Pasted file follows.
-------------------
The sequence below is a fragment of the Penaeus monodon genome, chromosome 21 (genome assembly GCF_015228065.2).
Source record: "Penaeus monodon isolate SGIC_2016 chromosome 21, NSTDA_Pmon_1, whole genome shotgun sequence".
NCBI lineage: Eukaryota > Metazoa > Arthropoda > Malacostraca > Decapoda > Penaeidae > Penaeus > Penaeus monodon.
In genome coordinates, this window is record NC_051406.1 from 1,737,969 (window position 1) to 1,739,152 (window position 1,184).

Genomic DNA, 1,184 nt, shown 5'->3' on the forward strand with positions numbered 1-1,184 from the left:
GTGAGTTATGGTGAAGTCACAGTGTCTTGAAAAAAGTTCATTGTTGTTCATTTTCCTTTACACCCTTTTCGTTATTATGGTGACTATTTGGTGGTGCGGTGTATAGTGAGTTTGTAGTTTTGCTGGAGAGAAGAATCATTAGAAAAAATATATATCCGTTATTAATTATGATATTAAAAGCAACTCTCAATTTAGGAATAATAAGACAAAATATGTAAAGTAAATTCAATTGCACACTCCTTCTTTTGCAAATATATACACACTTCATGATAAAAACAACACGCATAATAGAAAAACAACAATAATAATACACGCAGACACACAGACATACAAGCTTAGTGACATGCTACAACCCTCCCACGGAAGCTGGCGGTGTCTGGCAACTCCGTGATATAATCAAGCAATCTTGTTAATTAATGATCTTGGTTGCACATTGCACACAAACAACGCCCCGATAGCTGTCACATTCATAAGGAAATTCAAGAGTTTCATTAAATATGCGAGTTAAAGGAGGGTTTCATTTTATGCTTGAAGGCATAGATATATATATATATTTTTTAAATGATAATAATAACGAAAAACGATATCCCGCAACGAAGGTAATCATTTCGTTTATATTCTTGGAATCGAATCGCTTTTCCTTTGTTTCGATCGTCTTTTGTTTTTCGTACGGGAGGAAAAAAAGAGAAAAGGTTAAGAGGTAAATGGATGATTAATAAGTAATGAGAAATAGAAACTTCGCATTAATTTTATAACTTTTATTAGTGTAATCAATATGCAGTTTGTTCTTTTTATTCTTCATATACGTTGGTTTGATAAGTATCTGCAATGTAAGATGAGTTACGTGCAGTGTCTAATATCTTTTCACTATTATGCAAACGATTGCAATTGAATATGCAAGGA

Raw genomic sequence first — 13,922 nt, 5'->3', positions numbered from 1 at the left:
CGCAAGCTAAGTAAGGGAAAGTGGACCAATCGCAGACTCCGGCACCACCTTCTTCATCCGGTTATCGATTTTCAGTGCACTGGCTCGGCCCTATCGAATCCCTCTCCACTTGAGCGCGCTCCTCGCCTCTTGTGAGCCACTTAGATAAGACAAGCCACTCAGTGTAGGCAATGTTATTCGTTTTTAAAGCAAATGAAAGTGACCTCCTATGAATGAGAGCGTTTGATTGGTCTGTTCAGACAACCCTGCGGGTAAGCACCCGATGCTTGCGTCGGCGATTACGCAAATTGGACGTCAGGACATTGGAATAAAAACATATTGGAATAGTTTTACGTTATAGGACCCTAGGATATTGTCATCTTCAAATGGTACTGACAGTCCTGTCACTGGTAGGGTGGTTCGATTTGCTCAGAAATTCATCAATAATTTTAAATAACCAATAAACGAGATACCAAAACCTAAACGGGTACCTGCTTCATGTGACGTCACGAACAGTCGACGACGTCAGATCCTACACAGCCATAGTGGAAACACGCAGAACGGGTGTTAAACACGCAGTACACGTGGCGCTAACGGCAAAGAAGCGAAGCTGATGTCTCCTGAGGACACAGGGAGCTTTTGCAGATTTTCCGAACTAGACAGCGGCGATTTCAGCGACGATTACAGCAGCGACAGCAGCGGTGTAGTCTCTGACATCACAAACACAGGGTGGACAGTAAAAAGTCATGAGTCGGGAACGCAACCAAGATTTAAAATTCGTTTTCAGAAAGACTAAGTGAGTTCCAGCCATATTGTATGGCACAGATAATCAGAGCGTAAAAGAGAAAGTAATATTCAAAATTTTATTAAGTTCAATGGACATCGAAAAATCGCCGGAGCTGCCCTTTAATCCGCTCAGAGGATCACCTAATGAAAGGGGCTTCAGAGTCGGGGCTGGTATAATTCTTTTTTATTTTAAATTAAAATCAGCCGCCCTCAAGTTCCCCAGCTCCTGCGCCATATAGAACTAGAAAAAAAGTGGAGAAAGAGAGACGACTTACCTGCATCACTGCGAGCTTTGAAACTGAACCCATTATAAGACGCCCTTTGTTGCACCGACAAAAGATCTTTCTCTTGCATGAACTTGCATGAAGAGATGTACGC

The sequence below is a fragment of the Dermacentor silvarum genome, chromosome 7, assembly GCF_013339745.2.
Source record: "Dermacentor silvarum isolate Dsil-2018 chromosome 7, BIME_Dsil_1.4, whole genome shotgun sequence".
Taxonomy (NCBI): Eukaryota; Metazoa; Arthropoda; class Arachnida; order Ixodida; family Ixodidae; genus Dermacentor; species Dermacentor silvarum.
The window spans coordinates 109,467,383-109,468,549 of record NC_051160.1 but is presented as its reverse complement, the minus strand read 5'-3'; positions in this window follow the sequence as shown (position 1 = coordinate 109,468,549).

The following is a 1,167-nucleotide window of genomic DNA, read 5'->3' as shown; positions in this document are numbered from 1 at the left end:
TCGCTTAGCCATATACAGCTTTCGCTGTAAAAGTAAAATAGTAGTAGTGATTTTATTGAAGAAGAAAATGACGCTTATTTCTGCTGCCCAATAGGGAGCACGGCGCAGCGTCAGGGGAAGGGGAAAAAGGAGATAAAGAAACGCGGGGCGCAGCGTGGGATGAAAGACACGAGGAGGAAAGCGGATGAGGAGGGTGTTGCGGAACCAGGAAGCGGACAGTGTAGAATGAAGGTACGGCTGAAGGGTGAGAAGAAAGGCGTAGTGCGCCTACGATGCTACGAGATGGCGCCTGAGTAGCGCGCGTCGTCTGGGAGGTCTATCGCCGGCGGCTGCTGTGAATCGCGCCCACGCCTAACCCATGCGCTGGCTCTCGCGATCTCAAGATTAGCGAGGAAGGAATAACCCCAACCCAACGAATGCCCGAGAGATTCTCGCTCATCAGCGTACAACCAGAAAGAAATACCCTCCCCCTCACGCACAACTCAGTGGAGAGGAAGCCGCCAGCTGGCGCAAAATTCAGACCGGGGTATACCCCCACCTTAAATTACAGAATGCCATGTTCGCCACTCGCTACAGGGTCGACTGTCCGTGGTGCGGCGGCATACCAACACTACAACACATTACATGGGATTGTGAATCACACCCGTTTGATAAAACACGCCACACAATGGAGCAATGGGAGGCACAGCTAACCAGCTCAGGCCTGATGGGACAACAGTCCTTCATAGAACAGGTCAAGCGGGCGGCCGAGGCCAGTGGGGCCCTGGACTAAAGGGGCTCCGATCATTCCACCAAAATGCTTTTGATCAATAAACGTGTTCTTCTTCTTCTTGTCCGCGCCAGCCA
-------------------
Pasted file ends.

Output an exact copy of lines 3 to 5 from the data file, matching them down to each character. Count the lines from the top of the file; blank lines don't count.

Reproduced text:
NCBI lineage: Eukaryota > Metazoa > Arthropoda > Malacostraca > Decapoda > Penaeidae > Penaeus > Penaeus monodon.
In genome coordinates, this window is record NC_051406.1 from 1,737,969 (window position 1) to 1,739,152 (window position 1,184).

Genomic DNA, 1,184 nt, shown 5'->3' on the forward strand with positions numbered 1-1,184 from the left: